He struggles, floored, sweat-soaked while dogs dream the night away and cats prowl, eyes green spotlights fixing small animals that skitter in fright, and cows remain placid and a warm breeze riffles grass. She arrives, senses his panic, somehow knowing he had left their bed. She uses common sense words but with a breathless catch to her voice, soothes his fear, fumbles the tablet from its silver cell, balances water as he writhes. He has not had time to empty his bladder. She brings blanket and pillow, sees sweat patch his T-shirt, trickle down his temple, notes details for the questioning time later. She wraps something warm around her shivers then empties her own bladder fast, the door ajar, listening for any cry. She checks the time and traces over what they ate and drank, what they did, then considers possible effects of general issues and events so she will be ready when he analyses this, his old foe, when he is strong and rational, when he seems in control. He realizes he has cried out like a frightened child, remembers as though another person had cried out and he had been a witness. She asks his advice in case she has forgotten anything. She wants to nurse him but feels useless nursing the sick. Her confidence lies in other fields but she cares. This caring is what is important. He smells carpet dust, feels safer on the floor, concentrates so hard on his struggle the walls and roof could collapse and he would not see. Only when he knows he is safe again, recovering, does he relax. He is not going to die this time. She sprawls, leaning against the wall, fights off sleep’s inevitable pull, her own fear.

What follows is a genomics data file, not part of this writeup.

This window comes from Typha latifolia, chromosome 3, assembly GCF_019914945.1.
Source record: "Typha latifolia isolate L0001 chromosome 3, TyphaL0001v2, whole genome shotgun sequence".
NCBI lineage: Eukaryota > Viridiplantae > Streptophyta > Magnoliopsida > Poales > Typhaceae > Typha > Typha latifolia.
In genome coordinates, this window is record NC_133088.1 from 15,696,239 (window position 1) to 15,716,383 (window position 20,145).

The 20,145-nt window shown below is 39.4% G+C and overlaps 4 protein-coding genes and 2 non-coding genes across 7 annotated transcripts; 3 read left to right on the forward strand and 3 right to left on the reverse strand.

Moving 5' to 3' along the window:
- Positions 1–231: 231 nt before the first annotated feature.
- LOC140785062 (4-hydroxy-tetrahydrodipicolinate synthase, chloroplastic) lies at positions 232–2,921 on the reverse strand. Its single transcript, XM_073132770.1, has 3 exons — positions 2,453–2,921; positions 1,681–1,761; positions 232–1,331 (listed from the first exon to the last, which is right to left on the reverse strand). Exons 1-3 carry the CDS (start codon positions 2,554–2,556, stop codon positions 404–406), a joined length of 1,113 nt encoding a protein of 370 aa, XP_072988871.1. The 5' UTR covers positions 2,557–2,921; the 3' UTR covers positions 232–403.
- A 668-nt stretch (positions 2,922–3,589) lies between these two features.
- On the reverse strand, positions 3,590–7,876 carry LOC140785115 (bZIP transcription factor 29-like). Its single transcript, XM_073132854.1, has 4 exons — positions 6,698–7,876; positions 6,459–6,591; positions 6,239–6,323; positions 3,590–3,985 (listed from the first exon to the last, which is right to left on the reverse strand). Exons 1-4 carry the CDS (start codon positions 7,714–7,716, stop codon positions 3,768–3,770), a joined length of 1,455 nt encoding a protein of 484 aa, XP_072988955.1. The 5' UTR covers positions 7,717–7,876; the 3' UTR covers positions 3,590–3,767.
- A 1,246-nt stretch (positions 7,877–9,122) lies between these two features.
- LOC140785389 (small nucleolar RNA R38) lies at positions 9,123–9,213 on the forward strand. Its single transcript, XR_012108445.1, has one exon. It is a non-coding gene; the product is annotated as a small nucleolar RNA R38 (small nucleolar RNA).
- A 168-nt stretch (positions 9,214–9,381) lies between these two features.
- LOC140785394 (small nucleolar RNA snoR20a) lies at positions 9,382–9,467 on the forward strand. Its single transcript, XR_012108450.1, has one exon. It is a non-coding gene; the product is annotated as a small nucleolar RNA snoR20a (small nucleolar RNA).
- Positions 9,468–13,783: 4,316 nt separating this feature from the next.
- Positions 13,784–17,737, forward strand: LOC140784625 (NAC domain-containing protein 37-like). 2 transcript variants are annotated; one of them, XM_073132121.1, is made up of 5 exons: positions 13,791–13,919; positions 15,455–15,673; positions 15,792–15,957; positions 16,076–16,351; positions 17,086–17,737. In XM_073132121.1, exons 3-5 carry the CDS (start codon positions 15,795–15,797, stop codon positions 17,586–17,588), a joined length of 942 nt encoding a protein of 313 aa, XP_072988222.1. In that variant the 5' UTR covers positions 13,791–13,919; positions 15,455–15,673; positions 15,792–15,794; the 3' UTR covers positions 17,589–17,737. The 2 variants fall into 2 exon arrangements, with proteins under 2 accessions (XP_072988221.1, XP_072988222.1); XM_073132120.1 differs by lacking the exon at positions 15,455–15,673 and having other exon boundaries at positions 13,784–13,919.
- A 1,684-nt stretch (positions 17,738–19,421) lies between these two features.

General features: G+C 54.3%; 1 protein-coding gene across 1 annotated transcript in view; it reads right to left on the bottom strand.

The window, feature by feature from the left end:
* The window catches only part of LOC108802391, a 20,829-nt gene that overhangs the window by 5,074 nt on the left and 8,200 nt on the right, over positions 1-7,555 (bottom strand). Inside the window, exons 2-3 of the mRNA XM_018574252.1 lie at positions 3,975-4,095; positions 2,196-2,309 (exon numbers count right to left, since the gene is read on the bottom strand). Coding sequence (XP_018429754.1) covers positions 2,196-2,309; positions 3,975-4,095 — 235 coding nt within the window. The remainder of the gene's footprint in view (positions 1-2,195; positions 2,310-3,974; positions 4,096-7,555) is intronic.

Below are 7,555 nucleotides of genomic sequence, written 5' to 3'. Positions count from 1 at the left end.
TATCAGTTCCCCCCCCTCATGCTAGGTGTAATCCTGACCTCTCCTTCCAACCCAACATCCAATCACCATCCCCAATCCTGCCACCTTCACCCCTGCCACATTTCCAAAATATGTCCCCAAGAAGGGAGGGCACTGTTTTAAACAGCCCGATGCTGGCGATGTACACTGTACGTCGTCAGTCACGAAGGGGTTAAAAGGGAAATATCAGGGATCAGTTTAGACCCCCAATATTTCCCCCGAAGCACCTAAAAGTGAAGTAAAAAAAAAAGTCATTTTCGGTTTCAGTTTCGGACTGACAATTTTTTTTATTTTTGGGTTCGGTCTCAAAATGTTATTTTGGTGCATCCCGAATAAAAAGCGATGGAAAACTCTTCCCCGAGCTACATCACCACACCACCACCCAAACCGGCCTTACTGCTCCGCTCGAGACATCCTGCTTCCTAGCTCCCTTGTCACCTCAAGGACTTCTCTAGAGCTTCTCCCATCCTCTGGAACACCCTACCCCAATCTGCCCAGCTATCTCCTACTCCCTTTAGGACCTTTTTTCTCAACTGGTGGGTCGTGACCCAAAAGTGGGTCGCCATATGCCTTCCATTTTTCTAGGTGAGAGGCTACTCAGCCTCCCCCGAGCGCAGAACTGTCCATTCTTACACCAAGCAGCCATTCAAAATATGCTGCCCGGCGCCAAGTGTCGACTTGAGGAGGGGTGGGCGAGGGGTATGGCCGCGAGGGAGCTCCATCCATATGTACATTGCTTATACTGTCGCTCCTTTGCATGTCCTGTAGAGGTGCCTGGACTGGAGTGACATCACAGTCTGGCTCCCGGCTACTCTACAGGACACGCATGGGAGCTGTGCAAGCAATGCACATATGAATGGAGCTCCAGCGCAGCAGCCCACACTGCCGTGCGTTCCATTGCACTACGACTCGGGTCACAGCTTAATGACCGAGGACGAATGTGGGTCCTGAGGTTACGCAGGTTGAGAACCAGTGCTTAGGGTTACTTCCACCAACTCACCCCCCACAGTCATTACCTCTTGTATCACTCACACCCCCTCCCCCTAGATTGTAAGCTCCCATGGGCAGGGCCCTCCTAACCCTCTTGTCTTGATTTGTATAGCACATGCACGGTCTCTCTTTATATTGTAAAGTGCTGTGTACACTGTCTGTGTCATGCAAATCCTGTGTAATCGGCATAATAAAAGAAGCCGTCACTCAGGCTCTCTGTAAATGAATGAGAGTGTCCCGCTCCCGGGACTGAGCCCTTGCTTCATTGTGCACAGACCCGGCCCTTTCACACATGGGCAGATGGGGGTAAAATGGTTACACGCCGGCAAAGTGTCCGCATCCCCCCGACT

Ian C Smith’s work has appeared in, Amsterdam Quarterly, Antipodes, cordite, Poetry New Zealand, Poetry Salzburg Review, Southerly, & Two-Thirds North. His seventh book is wonder sadness madness joy, Ginninderra (Port Adelaide). He writes in the Gippsland Lakes area of Victoria, and on Flinders Island, Tasmania.
Regards, Ian C Smith, P.O. Box 9262, Sale, Vic, 3850, Australia, email@example.com.